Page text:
Diverse in setting and broad in range, these award-winning stories all turn, in some way, on the passing of the rural Southwest Texas way of life and its stamp on those who leave there.
Ranging from bare-bones narratives to magical realism and ever lush in regional particulars, the stories all center on a sense of place. Sharing a point of origin and a journey, their characters weave in and out of the stories, looking for new starts-for answers-and seeing the world through dry eyes. They explore exotic Machu Picchu, Lake Titicaca, and a dig site in Peru and make a voyage of discovery down the Amazon River. They lose faith in God and find it again in such unlikely places as a water lot in South Carolina.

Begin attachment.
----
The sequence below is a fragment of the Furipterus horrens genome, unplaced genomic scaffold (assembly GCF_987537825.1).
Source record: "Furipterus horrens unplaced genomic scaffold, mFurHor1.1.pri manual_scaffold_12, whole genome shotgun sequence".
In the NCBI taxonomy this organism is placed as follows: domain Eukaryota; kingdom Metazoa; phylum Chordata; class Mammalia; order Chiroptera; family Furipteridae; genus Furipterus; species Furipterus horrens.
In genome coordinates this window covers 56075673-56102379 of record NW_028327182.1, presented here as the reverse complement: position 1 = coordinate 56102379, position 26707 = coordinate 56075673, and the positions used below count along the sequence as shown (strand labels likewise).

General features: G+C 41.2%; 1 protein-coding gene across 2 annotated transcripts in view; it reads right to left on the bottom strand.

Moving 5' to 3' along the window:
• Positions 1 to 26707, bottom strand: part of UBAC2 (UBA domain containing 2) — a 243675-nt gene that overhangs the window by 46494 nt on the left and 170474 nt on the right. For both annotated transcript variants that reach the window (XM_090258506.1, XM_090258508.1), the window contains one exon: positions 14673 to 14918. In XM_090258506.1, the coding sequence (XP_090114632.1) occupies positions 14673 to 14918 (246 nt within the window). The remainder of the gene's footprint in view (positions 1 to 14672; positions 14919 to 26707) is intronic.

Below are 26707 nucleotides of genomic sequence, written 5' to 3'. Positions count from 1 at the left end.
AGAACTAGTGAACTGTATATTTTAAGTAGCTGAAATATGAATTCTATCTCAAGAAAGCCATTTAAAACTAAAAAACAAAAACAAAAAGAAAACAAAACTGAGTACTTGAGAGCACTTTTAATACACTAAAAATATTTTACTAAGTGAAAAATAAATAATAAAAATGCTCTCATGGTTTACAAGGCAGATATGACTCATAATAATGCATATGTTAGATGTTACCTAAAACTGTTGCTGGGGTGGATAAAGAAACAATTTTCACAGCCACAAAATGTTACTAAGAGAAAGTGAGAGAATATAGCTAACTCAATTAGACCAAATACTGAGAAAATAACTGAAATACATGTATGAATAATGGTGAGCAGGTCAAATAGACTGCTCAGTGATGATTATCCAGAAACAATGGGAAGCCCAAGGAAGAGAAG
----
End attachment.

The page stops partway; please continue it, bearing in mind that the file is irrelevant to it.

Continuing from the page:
The displaced protagonists all search for something elusive, something lost, yet in Geyer's hands are yoked by a tension that is somehow always new and always compelling.
Andrew Geyer's earthy, edgy, colorful stories range from Texas to Peru, reflecting life's frustrations and occasional small triumphs.--Elmer Kelton
The contents...reads like the track listing of some Marty Robbins album-dusty and elegiac, but with that ten-dollar smile, that flash of white teeth under a hat brim. Even when the stories take you to South Carolina, or South America, still, it's Texas. The real one.--Stephen Graham Jones
The most important work of fiction to come out of the Southwest since Woman Hollering Creek.--Michael Hathaway
Andrew Geyer grew up on a working ranch in Southwest Texas. His award-winning fiction has appeared in Southwestern American Literature, South Dakota Review, RE:AL, Concho River Review, Chiron Review, Yemassee, and others, and was nominated for the 2002 Pushcart Prize. He is currently managing editor for Iron Horse Literary Review.